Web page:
Instigator / Pro

Lie detector tests are unreliable

Debating

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Debate details
Publication date
Last update
Category
Science
Time for argument
Two weeks
Voting system
Open voting
Voting period
One month
Point system
Four points
Rating mode
Rated
Characters per argument
30,000
Required rating
1
Contender / Con
Description
My opponent can argue for Baked Beanz. (though this is not the debate topic, so would likely lose the debate if did so)
All i ask is for an honest debate.
Errors that remain unacknowledged after being pointed out become construed as lies.
Also i will probably use wikipedia as a foundation to launch a debate.
I may use other sources later on, if required.
Round 1
Published:
I would like to begin by talking about the "Travis Walton UFO incident".

The Travis Walton UFO incident was an alleged alien abduction of an American forestry worker, Travis Walton, by a UFO on November 5, 1975, while he was working in the Apache-Sitgreaves National Forests near SnowflakeArizona. Walton reappeared after a five-day search. The Walton case received mainstream publicity and remains one of the best-known alien abduction stories. Skeptics consider it a hoax. Walton wrote a book about his purported abduction in 1978 called The Walton Experience, which was adapted into the 1993 film Fire in the Sky

Now, to cut a long story short, Travis Walton claimed that one night whilst out in the forest with five buddies, he encountered a flying saucer, which struck him with some kind of beam and knocked him unconscious.
Apparently his five buddies legged it, and left Travis Walton for dead.
His friends were suspected of murdering Travis Walton.
However, Travis turned up five days later, claiming that he woke up inside the flying saucer and was brought back to life by humanoids.
Travis went for a cruise around the universe before finally being dropped back off at the same location he had been abducted.

According to Walton, on November 5, 1975 he was working with a timber stand improvement crew in the Apache-Sitgreaves National Forest near SnowflakeArizona. While riding in a truck with six of his coworkers, they encountered a saucer-shaped object hovering over the ground approximately 110 feet away, making a high-pitched buzz. Walton claims that after he left the truck and approached the object, a beam of light suddenly appeared from the craft and knocked him unconscious. The other six men were frightened and supposedly drove away. Walton claimed that he awoke in a hospital-like room, being observed by three short, bald creatures. He claimed that he fought with them until a human wearing a helmet led Walton to another room, where he blacked out as three other humans put a clear plastic mask over his face. Walton has claimed he remembers nothing else until he found himself walking along a highway, with the flying saucer departing above him.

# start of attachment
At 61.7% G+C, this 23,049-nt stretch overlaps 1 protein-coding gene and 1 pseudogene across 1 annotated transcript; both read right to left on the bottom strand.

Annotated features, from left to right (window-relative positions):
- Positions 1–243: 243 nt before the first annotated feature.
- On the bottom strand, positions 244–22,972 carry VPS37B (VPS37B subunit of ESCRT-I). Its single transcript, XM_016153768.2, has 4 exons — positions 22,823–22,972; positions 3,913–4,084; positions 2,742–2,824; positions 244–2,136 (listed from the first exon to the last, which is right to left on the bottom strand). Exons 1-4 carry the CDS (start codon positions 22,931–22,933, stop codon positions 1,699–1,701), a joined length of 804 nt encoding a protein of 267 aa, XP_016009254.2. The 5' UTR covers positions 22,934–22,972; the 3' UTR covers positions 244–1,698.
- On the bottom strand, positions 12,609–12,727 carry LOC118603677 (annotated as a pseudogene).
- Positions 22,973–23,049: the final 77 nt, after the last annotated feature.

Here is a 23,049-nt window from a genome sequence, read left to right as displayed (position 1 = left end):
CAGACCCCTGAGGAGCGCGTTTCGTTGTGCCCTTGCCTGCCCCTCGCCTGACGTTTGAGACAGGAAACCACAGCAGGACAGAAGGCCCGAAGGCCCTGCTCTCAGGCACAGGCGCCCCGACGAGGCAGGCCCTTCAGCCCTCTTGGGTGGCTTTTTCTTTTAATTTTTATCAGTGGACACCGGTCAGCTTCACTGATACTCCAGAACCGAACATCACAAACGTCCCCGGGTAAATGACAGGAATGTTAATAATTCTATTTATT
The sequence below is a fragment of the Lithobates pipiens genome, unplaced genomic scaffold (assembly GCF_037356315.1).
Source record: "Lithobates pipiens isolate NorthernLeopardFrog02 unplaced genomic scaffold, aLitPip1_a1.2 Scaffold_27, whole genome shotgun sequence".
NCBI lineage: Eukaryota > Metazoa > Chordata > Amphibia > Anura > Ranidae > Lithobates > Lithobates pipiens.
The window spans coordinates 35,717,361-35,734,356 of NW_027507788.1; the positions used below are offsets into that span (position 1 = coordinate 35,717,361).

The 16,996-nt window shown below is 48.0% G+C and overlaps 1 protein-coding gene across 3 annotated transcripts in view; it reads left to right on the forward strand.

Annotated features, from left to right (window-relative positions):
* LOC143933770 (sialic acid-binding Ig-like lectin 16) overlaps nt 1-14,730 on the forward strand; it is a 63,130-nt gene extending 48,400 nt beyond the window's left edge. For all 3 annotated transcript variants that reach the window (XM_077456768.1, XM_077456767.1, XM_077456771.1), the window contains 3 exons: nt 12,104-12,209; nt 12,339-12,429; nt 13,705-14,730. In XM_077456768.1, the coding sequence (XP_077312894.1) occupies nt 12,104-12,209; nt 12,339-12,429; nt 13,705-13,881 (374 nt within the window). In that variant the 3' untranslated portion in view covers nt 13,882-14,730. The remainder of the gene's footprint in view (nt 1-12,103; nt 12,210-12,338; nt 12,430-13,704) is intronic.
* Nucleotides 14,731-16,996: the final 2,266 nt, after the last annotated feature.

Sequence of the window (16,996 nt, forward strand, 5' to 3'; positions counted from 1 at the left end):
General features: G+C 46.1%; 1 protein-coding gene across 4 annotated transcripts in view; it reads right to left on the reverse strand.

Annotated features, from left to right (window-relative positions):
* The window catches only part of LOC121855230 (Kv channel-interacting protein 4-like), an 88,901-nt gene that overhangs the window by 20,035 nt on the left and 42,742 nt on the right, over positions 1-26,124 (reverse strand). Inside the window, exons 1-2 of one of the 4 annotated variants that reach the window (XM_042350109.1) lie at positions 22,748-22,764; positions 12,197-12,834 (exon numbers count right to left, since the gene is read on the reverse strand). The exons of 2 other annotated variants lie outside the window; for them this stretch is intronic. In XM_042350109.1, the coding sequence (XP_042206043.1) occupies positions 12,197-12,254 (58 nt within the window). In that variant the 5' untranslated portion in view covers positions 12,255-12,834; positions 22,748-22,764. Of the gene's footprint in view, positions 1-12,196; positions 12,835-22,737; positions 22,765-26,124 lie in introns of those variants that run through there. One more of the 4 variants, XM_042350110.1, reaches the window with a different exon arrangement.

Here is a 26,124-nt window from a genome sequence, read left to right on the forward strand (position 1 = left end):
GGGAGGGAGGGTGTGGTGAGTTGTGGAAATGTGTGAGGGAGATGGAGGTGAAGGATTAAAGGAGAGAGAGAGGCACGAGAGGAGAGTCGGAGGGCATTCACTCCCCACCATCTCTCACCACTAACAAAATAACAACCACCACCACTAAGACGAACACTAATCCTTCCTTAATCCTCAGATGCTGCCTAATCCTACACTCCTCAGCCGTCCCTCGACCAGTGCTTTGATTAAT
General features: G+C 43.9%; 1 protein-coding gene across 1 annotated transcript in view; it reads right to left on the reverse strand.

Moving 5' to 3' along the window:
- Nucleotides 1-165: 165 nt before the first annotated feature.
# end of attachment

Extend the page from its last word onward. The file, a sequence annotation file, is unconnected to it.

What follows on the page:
Upon his return to his local town, he was given a polygraph test, and apparently himself, and the rest of the group, indicated they were telling the truth.
Though one of his friends did show up "inconclusive".

 UFOlogist Jim Ledwith said, “For five days, the authorities thought he’d been murdered by his co-workers, and then he was returned. All of the co-workers who were there, who saw the spacecraft, they all took polygraph tests, and they all passed, except for one, and that one was inconclusive.”

Despite the Pollygraph results, some people, if not most, remain skeptical

Science and skepticism writer Michael Shermer criticized Walton's claims, saying, "I think the polygraph is not a reliable determiner of truth. I think Travis Walton was not abducted by aliens.

So, now i would like to look at the reliability of polygraph tests

polygraph, popularly referred to as a lie detector test, is a device or procedure that measures and records several physiological indicators such as blood pressurepulserespiration, and skin conductivity while a person is asked and answers a series of questions.

However there are no real indicators exclusive to lying, so this would be the first concern regards to Polygraph reliability, and also the fact that each tester usually uses their own unique method

There are, however, no specific physiological reactions associated with lying, making it difficult to identify factors that separate liars from truth tellers. Polygraph examiners also prefer to use their own individual scoring method, as opposed to computerized techniques, as they may more easily defend their own evaluations.

Now, according to the "national research council", Polygraph tests are ineffective, and the only "lie" is the claim that polygraph tests are 90% reliable.